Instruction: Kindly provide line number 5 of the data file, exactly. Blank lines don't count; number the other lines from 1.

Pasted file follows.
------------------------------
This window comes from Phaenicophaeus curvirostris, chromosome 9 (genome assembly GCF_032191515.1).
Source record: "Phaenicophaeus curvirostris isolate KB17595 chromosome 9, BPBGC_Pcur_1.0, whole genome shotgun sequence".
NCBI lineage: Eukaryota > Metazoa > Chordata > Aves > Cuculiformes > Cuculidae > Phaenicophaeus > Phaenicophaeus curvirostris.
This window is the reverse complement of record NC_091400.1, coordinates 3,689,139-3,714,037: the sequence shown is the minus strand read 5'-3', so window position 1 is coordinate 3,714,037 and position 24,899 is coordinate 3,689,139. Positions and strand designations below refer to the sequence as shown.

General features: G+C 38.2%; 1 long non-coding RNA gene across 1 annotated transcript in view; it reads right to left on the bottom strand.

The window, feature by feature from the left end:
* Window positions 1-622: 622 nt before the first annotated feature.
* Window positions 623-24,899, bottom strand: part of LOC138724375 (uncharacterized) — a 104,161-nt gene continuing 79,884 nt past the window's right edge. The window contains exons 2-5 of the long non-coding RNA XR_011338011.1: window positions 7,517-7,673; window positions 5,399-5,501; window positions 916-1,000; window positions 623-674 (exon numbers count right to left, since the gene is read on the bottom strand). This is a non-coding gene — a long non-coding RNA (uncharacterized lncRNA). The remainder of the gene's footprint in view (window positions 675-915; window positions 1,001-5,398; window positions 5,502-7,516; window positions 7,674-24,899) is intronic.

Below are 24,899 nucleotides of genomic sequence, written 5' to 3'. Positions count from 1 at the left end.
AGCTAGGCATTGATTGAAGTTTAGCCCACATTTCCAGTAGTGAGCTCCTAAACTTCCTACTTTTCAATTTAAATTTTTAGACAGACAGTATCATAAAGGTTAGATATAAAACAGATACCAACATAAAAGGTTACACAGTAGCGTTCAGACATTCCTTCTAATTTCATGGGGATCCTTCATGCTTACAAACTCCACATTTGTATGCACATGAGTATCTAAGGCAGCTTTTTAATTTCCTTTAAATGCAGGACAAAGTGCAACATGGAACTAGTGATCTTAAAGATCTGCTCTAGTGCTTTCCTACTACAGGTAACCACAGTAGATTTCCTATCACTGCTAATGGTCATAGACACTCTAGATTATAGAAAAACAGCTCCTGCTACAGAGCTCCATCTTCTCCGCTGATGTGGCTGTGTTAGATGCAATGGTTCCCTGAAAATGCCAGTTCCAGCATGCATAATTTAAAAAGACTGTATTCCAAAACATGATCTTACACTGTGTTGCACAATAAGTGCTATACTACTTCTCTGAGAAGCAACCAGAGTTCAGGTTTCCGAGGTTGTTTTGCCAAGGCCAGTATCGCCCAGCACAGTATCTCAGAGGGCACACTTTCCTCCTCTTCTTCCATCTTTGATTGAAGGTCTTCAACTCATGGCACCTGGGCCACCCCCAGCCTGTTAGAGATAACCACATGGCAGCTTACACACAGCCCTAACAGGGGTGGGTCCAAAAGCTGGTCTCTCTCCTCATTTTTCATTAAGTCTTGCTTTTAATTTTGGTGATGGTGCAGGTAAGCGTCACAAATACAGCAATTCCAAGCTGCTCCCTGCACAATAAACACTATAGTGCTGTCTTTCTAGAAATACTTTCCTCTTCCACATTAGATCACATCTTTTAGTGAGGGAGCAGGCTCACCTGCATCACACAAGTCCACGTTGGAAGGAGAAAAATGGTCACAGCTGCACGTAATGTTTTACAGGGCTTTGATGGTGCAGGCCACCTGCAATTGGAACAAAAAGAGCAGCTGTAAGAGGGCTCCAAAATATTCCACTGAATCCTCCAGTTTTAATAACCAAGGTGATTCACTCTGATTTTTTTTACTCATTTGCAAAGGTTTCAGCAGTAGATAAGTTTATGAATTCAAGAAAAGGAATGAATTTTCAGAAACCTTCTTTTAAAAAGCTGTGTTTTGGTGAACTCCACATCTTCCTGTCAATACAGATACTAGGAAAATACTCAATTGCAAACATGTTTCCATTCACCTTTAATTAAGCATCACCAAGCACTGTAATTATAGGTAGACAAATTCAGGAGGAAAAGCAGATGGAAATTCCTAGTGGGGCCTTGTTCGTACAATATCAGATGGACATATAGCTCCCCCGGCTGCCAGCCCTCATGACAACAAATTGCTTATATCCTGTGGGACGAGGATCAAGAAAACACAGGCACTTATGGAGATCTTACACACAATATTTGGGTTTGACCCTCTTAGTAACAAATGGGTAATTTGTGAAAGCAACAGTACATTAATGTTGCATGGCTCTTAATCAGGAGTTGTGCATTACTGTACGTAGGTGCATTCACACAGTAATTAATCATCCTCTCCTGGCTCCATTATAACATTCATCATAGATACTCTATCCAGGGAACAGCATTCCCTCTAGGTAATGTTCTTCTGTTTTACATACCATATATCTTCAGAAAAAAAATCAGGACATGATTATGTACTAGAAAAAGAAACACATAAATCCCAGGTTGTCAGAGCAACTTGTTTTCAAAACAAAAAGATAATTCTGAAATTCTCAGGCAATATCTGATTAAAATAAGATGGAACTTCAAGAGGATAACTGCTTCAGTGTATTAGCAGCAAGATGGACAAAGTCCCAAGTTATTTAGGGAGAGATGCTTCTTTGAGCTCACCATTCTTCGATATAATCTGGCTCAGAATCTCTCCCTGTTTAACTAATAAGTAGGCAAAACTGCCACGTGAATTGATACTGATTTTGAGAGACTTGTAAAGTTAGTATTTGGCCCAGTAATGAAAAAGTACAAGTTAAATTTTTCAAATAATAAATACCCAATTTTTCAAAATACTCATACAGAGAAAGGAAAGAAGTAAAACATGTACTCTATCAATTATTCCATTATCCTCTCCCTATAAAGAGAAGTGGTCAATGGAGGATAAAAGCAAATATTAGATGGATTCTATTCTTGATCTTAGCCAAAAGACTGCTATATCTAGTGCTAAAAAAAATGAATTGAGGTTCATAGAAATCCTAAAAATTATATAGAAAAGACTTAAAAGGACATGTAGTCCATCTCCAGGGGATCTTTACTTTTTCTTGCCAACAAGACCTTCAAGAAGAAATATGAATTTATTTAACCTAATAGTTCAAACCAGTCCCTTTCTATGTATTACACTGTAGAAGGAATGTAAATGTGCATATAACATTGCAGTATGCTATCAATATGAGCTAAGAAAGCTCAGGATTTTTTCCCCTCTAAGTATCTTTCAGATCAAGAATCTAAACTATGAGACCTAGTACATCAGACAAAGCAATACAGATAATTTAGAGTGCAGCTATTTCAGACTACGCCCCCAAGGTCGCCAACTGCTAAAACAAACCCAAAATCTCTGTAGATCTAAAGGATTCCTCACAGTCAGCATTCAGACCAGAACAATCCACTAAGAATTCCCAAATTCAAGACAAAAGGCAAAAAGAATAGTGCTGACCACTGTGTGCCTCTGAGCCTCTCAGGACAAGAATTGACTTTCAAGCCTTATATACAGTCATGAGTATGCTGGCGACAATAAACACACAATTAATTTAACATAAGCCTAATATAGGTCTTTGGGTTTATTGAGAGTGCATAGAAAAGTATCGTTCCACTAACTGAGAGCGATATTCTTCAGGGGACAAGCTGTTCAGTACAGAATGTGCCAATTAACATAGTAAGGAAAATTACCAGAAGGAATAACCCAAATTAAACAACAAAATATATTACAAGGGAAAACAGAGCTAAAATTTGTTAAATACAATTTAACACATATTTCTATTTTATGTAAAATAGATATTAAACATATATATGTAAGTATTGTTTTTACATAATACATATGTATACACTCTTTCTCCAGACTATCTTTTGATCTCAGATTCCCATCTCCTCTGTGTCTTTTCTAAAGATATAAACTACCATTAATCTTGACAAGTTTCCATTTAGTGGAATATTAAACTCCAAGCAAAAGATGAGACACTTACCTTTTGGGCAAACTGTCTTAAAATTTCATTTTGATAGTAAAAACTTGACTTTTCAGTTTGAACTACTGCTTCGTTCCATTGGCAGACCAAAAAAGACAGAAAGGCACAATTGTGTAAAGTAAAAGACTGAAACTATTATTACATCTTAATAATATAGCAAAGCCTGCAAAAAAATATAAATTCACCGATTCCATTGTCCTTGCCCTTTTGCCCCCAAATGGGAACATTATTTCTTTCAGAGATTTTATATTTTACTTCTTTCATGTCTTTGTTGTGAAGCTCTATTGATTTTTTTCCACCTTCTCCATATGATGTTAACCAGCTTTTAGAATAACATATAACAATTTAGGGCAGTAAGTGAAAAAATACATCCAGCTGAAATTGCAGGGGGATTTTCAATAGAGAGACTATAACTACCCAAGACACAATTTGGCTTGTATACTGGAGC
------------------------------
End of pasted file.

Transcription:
General features: G+C 38.2%; 1 long non-coding RNA gene across 1 annotated transcript in view; it reads right to left on the bottom strand.